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Though I didn't know it at the time, I was fantastically lucky to have had a childhood during which my mother and father never called my penis a "wee wee." Similarly, vaginas were never demeaned as "hoo-hoos," or breasts as "boobies." Sex organs, sex and sexuality were topics of discussion early and intentionally in my house, whether I liked it or not. And looking back, I think that directness served me well. Certainly, it was mortifying on a grand scale to hear from my dad, a bawdy, gregarious guy, that my life began in his testicles. But that humiliation felt worth it when I was the only boy at recess who could effectively call bullshit on the theory that a baby is made when a man pees onto a woman's crotch.
In the ensuing decades, I've remained a voracious pursuer of sexual enlightenment, partially out of curiosity and partially out of my desire to impress a couple of girlfriends who were much more carnally knowledgeable than I. I'm no Lothario by any means, but I'm now smart enough to laugh at the absurdity of lad-mag articles recommending you slather your partner in baby oil in order to be "the best lover she's ever had." (Maybe if she's an unpolished end table, fellas.)
It should go without saying that porn movies serve purposes other than instruction, much like a sledgehammer isn't for setting nails.
I also know not to take lessons on love — and the making of it — from porno. It should go without saying that films called Edward Penishands and Crack Whores of the Tenderloin serve purposes other than instruction, much like a sledgehammer isn't for setting nails. Yet twice in the past few months I've come across arguments to the contrary. Amid the pages of the September issue of Details was the article "How Internet Porn Is Changing Teen Sex," in which writer Eric Spitznagel quoted a young man barely able to drink legally as saying, "Pubic hair is disgusting. Girls should keep their vaginas porn-star trim." Elsewhere, in a recent column on Salon.com, Mary Elizabeth Williams detailed the obnoxious, belittling effect pornography has had on her sex life: "'You like that, baby? You like that?' he asked, though he didn't notice I wasn't answering. And then, somewhere around the 18th time he said it, it hit me — I wasn't just having bad sex. I was having bad porn sex."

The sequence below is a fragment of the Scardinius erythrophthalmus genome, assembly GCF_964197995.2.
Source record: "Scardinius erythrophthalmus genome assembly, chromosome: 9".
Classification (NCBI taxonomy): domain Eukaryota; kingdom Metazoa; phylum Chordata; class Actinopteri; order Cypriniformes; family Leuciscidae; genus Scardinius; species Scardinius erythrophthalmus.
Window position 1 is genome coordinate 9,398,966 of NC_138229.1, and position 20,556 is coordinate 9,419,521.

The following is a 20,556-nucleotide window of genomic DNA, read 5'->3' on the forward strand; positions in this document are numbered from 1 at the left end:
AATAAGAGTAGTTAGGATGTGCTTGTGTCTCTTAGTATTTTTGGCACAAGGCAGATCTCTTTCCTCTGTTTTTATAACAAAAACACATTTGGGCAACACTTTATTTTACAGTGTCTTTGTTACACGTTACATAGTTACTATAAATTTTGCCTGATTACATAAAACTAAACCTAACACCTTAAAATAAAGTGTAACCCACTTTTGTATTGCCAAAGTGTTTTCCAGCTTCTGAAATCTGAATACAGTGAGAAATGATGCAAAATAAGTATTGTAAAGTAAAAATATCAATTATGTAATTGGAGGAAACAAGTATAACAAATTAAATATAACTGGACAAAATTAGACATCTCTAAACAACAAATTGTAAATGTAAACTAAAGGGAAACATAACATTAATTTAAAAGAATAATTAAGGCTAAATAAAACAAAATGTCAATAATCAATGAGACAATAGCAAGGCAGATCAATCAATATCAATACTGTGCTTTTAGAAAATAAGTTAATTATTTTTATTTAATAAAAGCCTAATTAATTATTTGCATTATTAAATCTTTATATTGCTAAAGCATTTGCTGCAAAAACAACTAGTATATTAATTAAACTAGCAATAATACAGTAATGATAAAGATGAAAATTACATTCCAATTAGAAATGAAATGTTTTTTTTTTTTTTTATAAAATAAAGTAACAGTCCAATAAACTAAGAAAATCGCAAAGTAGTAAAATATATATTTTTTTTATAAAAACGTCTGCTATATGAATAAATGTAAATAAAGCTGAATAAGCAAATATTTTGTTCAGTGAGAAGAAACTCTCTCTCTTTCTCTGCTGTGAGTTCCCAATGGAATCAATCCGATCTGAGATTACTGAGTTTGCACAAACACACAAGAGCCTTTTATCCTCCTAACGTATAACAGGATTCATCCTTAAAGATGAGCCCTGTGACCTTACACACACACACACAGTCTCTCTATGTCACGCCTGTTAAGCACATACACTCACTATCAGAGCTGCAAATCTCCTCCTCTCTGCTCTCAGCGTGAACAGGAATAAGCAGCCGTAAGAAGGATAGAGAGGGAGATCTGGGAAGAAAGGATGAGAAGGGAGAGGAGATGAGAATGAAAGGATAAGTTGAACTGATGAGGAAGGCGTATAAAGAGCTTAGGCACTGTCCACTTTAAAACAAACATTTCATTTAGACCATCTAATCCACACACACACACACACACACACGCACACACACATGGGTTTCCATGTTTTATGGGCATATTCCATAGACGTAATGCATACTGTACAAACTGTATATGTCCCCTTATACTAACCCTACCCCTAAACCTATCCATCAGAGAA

Blame it on the ease with which any plugged-in American can access porn of all types, from amateur to violent to bestial. Across the country, sexually active straight men of all ages are taking bedroom cues from skin flicks, getting wrongheaded ideas about how women's bodies should look and bad information about what's sexy. Subsequently, they're pissing off — and, according to Williams, smacking their erections on — their lovers. That all being said, you might assume women don't like porn. You'd be wrong. According to a 2007 Nielsen survey, a third of people visiting XXX websites were female, with almost thirteen million women admitting to looking at Internet porn at least once a month. And physiologically, men and women differ little in their response to pornographic images. One 2006 McGill University study found that females shown porn clips reached maximum arousal just one minute after their male counterparts, while both genders began displaying signs of arousal within thirty seconds of exposure. Dick-smacking aside, there's definitely something women appreciate about porno, so there must be something men looking to please those women can learn from. The question is, what?